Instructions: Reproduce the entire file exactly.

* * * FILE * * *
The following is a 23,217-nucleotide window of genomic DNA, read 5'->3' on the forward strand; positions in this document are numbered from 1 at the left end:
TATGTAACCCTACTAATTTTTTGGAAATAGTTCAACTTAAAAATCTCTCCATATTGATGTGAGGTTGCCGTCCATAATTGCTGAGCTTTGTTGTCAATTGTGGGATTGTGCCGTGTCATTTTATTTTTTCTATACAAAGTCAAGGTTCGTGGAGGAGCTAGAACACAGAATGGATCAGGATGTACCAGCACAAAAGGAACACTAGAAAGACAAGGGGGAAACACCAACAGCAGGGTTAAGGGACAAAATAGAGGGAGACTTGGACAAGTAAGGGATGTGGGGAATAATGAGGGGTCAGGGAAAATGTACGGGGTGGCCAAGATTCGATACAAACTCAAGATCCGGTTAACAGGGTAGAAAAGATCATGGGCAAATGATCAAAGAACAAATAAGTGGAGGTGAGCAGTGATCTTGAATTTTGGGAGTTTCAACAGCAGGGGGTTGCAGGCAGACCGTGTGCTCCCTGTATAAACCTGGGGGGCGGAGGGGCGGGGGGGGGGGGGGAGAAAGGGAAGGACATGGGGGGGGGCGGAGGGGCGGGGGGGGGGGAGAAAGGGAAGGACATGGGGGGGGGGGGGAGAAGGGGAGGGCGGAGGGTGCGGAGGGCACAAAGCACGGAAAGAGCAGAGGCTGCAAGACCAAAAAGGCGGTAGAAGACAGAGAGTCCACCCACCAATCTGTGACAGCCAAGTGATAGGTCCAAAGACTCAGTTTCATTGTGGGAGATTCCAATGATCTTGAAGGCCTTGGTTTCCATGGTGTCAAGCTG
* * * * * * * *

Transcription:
The following is a 23,217-nucleotide window of genomic DNA, read 5'->3' on the forward strand; positions in this document are numbered from 1 at the left end:
TATGTAACCCTACTAATTTTTTGGAAATAGTTCAACTTAAAAATCTCTCCATATTGATGTGAGGTTGCCGTCCATAATTGCTGAGCTTTGTTGTCAATTGTGGGATTGTGCCGTGTCATTTTATTTTTTCTATACAAAGTCAAGGTTCGTGGAGGAGCTAGAACACAGAATGGATCAGGATGTACCAGCACAAAAGGAACACTAGAAAGACAAGGGGGAAACACCAACAGCAGGGTTAAGGGACAAAATAGAGGGAGACTTGGACAAGTAAGGGATGTGGGGAATAATGAGGGGTCAGGGAAAATGTACGGGGTGGCCAAGATTCGATACAAACTCAAGATCCGGTTAACAGGGTAGAAAAGATCATGGGCAAATGATCAAAGAACAAATAAGTGGAGGTGAGCAGTGATCTTGAATTTTGGGAGTTTCAACAGCAGGGGGTTGCAGGCAGACCGTGTGCTCCCTGTATAAACCTGGGGGGCGGAGGGGCGGGGGGGGGGGGGGAGAAAGGGAAGGACATGGGGGGGGGCGGAGGGGCGGGGGGGGGGGAGAAAGGGAAGGACATGGGGGGGGGGGGGAGAAGGGGAGGGCGGAGGGTGCGGAGGGCACAAAGCACGGAAAGAGCAGAGGCTGCAAGACCAAAAAGGCGGTAGAAGACAGAGAGTCCACCCACCAATCTGTGACAGCCAAGTGATAGGTCCAAAGACTCAGTTTCATTGTGGGAGATTCCAATGATCTTGAAGGCCTTGGTTTCCATGGTGTCAAGCTG